Speaking strictly from a scientific standpoint, when Psilocybin Mushrooms are chopped up and immersed in a citric acid found in citric juices, the breakdown and release of the Psilocybin begins. Making the citrus-y juice take on the hallucinogenic properties. This method is used in the growing research popularity of Psilocybin benefits for overcoming life altering events and issues such as PTSD.
Okay so what we've established is that mushrooms 1. Share DNA with animals and humans, 2. They "exist" on the decay of other life forms, 3. They break down similarly to meat, and 4. They can even FEEL like meat!
Just to blow your mind a little more... In 1993, researchers Baldouf and Palmer published a paper, ‘Animals and fungi are each other’s closest relatives: congruent evidence from multiple proteins’. They compared 25 proteins and their DNA sequences between bacteria, plants, animals, and fungi. They found that animals and fungi exhibited similarities in certain proteins that plants and bacteria did not have. “This congruence among multiple lines of evidence strongly suggests, in contrast to the traditional and current classification, that animals and fungi are sister groups, while plants constitute an independent evolutionary lineage,” the researchers write in their paper.
Is your head spinning yet? Welcome to the heavily debated topic of mushrooms! Would it help your information overload if I told you that mushrooms also have a version of an electrical nervous system? Not on the same level as humans or animals, but they utilize their basic nervous systems to communicate with one another. Recent research conducted by computer scientist, Andrew Adamatzky, at the Unconventional Computing Laboratory of the University of the West of England, suggests this ancient kingdom has an electrical “language” all of its own – far more complicated than anyone previously thought. According to the study, fungi might even use “words” to form “sentences” to communicate with neighbors.
Almost all communication within and between multi-cellular animals involves highly specialized cells called nerves (or neurons). These transmit messages from one part of an organism to another via a connected network called a nervous system. The “language” of the nervous system comprises distinctive patterns of spikes of electrical potential (otherwise known as impulses), which help creatures detect and respond rapidly to what’s going on in their environment. Using tiny electrodes, Adamatzky recorded the rhythmic electrical impulses transmitted across the mycelium of four different species of fungi. This raises the possibility that fungi have their own electrical language to share specific information about food and other resources nearby, or potential sources of danger and damage, between themselves or even with more distantly connected partners. Similar to how animals and humans have certain calls and languages with one another, mushrooms do too!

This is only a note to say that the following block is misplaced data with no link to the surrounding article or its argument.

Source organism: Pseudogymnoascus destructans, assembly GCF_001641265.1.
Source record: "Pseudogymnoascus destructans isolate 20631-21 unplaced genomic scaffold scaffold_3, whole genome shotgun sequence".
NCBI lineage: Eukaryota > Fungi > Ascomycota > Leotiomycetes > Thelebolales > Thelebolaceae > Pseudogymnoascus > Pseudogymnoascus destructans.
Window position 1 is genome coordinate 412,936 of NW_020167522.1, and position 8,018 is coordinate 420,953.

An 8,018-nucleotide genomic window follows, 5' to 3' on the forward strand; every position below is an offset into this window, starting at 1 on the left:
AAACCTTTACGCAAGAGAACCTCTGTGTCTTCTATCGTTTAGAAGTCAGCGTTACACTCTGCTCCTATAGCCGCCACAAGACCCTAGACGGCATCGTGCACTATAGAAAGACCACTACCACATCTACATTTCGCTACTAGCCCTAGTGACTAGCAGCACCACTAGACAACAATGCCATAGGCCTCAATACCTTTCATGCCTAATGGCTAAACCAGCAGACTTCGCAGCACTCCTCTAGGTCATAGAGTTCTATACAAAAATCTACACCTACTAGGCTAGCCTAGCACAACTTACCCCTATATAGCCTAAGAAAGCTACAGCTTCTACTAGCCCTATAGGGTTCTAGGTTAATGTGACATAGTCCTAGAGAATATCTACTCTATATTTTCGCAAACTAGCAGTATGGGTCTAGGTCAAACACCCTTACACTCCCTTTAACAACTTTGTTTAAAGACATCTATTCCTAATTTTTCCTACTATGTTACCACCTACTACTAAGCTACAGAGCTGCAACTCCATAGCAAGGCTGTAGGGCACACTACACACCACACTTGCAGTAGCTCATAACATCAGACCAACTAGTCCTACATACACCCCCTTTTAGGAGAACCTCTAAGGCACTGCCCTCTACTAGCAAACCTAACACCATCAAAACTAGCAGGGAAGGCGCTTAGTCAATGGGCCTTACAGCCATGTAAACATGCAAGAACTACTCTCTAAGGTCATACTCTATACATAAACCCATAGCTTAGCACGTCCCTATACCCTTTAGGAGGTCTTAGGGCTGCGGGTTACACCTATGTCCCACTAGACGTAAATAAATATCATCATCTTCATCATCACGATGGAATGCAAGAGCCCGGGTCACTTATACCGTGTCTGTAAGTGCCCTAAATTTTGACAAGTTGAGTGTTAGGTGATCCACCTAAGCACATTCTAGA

So, what have we learned today? I think we can all agree that mushrooms are WAY more than we thought they were, and it just goes to show that there is so much on this planet that we don't know about. The moment we think we know all there is to know, life has a way of flipping the script. This spring and summer, we challenge you to look at mushrooms and fungus a little differently next time you go on a stroll through the woods. And for goodness sake, don't freaking eat any random forest mushrooms you find. Mushrooms are very poisonous, and you could die.
Peace-out, girl/boy scout!